Author of the highly acclaimed book The Art of Practicing, pianist Madeline Bruser is a Juilliard graduate who has trained in mindfulness disciplines for 35 years. She has performed as soloist with the San Francisco and Denver Symphony Orchestras and has taught workshops at the Juilliard School and other conservatories throughout the U.S. and Canada. Her book has sold 75,000 copies and has been translated into Korean, Chinese, and Italian.
Ms. Bruser’s mindfulness training began at 29, after she had won many awards and prizes as a young artist but was still dissatisfied with how she felt onstage. In search of greater relaxation and confidence in performance, she began practicing mindfulness meditation, which transformed her playing and teaching. Her book, published in 1997, presents an approach to practicing that combines traditional conservatory training with mindfulness techniques to help musicians release tension and unleash their full potential.
Ms. Bruser served on the Committee for Pianists’ Wellness for the National Conference on Keyboard Pedagogy from 2001 to 2003, and she has retrained pianists with practice-related injuries since 1985. She has presented on injury preventive piano technique at the MedArt World Congress on Arts and Medicine and at Beth Israel Medical Center in NYC, and she contributed to a research study on pianists’ injuries at Mount Sinai Hospital. Her research on the physiological mechanics of piano playing has included interviews with leading arts medicine professionals in the fields of physiatrics, physical therapy, and hand therapy, as well as with teachers of the Alexander Technique, Body-Mind Centering, and Laban Movement Analysis.
In 2002 Ms. Bruser founded Golden Key Music Institute, a non-profit organization dedicated to helping musicians unlock their innate talent and fulfill their deepest artistic potential, thereby raising the level of musical performance for the benefit of audiences worldwide. The institute aims to educate musicians to recognize and reverse unnecessary physical and mental habits in order to release tension, prevent and recover from practice-related injuries, and perform with maximum ease, confidence, and communicative power. Special programs of the institute are now conducted under the name of The Art of Practicing Institute including the 2013 summer program, Mindfulness, Confidence, & Performance.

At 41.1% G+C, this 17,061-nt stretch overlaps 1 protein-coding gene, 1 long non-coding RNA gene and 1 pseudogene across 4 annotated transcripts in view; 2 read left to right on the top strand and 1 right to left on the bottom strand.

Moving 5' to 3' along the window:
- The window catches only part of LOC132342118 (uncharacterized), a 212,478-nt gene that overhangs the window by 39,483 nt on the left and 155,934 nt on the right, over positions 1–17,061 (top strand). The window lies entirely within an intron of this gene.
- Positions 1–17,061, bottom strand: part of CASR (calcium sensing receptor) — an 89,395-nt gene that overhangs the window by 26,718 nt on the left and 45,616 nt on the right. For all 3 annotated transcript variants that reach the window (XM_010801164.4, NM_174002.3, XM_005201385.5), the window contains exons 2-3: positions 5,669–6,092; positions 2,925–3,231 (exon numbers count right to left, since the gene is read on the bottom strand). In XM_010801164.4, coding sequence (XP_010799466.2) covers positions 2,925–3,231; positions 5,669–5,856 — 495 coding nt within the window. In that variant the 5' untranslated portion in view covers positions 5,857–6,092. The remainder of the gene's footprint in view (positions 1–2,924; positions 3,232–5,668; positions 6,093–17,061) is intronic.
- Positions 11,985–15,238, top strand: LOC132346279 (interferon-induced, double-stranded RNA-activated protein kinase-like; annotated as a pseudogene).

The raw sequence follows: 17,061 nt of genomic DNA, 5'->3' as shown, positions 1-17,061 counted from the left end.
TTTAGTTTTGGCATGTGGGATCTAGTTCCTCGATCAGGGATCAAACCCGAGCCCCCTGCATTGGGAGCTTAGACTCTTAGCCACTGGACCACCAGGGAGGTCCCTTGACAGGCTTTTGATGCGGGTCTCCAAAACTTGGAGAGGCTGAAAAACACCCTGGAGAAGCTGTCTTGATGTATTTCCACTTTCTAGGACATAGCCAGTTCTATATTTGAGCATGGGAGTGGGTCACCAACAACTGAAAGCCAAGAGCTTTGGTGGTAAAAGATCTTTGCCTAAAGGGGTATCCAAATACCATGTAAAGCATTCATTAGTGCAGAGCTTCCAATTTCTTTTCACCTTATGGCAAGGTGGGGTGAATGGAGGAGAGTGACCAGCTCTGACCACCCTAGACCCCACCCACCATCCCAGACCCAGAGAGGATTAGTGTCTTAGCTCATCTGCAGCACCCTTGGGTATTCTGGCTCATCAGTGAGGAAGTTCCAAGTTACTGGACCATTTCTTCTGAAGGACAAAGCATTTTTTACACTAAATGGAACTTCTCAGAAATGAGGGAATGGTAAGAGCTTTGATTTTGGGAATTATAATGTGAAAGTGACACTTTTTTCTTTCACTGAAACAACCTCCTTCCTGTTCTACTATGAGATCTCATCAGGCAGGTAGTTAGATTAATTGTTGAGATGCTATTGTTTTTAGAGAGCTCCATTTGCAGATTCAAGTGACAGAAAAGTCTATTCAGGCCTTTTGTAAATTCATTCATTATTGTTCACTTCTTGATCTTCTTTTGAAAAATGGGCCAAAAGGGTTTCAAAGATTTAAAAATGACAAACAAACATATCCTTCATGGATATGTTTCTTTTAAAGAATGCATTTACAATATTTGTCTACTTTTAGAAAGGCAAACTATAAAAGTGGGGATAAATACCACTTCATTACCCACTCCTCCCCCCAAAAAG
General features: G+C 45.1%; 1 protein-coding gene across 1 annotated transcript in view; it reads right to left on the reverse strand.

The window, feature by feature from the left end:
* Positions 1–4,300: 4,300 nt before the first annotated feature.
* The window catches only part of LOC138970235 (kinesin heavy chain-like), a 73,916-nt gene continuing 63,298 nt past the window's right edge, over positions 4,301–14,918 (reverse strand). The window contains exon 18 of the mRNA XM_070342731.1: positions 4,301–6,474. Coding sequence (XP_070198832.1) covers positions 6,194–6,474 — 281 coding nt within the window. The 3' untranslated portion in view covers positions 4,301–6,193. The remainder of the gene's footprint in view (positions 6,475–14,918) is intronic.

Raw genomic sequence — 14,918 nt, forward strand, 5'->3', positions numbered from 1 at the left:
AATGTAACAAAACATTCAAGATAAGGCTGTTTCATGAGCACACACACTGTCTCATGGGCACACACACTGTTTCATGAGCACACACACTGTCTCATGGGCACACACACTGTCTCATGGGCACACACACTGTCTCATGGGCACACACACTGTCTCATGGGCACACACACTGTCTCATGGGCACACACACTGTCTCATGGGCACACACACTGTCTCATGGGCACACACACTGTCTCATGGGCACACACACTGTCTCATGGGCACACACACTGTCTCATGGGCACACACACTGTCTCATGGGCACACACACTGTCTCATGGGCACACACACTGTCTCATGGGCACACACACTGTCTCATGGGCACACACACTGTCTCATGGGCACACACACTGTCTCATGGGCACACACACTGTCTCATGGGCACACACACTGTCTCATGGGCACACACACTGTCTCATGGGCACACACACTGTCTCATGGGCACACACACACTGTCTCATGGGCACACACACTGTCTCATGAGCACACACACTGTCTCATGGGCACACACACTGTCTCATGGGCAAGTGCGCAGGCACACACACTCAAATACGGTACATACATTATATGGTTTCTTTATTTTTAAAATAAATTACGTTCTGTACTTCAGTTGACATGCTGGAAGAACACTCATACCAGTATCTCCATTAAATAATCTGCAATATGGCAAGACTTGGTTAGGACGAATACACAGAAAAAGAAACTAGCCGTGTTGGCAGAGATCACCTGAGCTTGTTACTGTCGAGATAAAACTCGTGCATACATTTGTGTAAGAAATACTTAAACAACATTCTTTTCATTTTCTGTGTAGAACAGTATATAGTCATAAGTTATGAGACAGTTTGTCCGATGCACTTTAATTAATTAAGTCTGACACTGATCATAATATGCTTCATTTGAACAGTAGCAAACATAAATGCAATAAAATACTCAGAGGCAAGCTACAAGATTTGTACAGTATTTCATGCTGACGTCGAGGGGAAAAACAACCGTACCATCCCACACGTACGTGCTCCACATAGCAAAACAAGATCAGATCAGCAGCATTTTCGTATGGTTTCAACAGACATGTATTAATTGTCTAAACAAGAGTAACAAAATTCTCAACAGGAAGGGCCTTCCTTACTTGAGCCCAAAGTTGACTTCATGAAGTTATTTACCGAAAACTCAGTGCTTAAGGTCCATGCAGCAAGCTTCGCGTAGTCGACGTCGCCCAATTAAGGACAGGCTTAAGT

Ms. Bruser is an authorized instructor of mindfulness meditation in the Shambhala tradition, which presents mindfulness in secular contexts cross-culturally. From 2004 to 2010 she taught weeklong summer programs in Vermont that combined music workshops with meditation workshops, and in 2013 she taught “Mindfulness, Confidence, & Performance,” a weeklong summer program at Edinboro University in Erie, Pennsylvania. She has studied the relationship between mindfulness and the artistic process since 1977, under the guidance of Tibetan Buddhist meditation master and artist Chogyam Trungpa Rinpoche.
In 2011, Ms. Bruser’s article “Making Music” was published in The Mindfulness Revolution, a book featuring the writings of leading experts in the field of mindfulness, including Jon Kabat-Zinn. In 2012, she created Fearless Performing, a monthly online magazine featuring articles and videos to help musicians break through to a new level of performance.
In addition to her Juilliard degree, Ms. Bruser received a Master of Music degree from the San Francisco Conservatory and also attended the music schools at Indiana University and the University of Southern California. Her piano teachers included Alexander Libermann, Menahem Pressler, and Jeanne Stark-Iochmans.
Ms. Bruser appeared on National Public Radio’s Performance Today in an interview and piano lesson broadcast in 200 cities. She teaches privately, both on Skype internationally and at her studio in New York City, where she has served on the Adjunct Piano Faculty at Teachers College, Columbia University and at the New School. She is currently writing her second book, about developing freedom and confidence in performance.
“Combines an assured technical command with an innate sense of musical architecture. . .clean, propulsive performance.”
The New York Times
“Alive and evocative,”
“Uncommon evenness, tone, and lyric poise. . . soft, silken shading. . .a model of serenity.”
“Continuously daring and dazzling.”
San Francisco Examiner
“Something of a sensation. . .a paragon of composure and a bundle of keyboard brilliance. Her playing was beautifully contoured and flawlessly assembled. . .unabashed virtuosity.”